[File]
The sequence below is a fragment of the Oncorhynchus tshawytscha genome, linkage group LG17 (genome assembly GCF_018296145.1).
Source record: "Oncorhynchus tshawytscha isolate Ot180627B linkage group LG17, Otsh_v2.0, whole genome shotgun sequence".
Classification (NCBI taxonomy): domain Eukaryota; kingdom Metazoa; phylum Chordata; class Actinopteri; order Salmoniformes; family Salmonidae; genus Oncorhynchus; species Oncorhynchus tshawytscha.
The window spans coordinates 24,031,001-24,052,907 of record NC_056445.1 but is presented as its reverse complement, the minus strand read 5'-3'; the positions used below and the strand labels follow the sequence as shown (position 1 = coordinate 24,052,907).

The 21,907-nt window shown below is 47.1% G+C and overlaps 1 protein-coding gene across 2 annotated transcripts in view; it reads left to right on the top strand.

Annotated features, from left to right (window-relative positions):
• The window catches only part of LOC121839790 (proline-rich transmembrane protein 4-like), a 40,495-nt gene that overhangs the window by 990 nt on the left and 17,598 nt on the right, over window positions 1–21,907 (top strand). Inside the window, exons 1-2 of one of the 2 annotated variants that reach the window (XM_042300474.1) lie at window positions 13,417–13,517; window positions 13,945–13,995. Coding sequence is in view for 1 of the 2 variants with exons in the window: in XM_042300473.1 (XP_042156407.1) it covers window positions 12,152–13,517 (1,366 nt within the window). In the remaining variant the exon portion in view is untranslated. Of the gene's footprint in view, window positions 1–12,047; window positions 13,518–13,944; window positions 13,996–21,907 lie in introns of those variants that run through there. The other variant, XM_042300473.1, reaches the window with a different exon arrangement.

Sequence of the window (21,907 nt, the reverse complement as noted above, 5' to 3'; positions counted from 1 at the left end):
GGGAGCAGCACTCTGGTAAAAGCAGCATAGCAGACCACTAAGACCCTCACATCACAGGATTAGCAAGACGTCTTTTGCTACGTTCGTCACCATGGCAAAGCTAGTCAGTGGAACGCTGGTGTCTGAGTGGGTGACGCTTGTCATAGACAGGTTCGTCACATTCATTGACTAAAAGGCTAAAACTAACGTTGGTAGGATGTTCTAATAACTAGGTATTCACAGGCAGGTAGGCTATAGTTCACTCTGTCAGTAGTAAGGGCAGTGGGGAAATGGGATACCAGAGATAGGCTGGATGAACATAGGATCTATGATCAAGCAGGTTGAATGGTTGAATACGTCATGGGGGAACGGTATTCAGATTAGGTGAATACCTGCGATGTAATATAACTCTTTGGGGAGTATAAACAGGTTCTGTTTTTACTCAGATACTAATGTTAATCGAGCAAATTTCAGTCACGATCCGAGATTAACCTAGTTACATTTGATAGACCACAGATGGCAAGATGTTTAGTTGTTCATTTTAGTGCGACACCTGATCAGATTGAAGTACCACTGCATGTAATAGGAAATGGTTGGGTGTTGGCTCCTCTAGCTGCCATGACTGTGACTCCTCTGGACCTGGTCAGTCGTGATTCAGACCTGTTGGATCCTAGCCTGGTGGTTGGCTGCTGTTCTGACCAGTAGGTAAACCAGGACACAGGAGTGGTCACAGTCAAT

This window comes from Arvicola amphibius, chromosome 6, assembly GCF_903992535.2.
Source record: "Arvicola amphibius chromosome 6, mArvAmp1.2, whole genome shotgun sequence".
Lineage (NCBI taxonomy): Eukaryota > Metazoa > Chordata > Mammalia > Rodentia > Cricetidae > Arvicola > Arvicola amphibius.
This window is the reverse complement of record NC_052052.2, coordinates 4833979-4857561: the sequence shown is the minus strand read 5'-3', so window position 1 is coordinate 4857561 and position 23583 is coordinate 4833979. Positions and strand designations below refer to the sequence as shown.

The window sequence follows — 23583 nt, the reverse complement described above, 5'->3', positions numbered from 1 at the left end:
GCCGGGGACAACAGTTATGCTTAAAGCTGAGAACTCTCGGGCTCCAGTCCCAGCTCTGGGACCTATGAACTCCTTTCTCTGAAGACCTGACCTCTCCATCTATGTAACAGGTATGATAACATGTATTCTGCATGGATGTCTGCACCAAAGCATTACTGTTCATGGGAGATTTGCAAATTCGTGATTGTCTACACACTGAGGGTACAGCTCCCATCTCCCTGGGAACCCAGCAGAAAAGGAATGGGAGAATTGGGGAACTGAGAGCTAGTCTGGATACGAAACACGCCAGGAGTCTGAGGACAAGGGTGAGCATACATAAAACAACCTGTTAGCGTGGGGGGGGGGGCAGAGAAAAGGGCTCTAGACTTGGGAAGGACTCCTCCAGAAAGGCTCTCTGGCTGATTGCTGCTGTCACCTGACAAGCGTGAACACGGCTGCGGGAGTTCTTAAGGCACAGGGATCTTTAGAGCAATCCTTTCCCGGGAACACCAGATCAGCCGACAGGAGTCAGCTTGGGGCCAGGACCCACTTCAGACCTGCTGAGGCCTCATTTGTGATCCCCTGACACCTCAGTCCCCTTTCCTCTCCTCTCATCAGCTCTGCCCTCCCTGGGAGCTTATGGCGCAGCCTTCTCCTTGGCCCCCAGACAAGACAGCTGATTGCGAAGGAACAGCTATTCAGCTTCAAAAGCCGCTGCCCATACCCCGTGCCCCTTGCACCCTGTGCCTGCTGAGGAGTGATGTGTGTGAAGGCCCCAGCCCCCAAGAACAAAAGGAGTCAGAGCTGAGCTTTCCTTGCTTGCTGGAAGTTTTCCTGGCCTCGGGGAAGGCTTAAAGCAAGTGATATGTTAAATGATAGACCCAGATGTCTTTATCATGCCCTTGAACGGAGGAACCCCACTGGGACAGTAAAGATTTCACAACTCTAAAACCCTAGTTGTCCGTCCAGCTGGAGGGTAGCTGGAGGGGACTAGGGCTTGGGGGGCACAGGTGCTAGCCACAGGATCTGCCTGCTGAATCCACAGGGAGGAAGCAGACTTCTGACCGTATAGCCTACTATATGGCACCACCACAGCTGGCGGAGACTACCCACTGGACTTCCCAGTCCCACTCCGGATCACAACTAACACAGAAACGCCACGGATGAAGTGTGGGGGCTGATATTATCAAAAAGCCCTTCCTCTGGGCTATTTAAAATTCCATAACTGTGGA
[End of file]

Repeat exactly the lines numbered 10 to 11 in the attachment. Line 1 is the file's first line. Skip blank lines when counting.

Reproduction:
This window comes from Arvicola amphibius, chromosome 6, assembly GCF_903992535.2.
Source record: "Arvicola amphibius chromosome 6, mArvAmp1.2, whole genome shotgun sequence".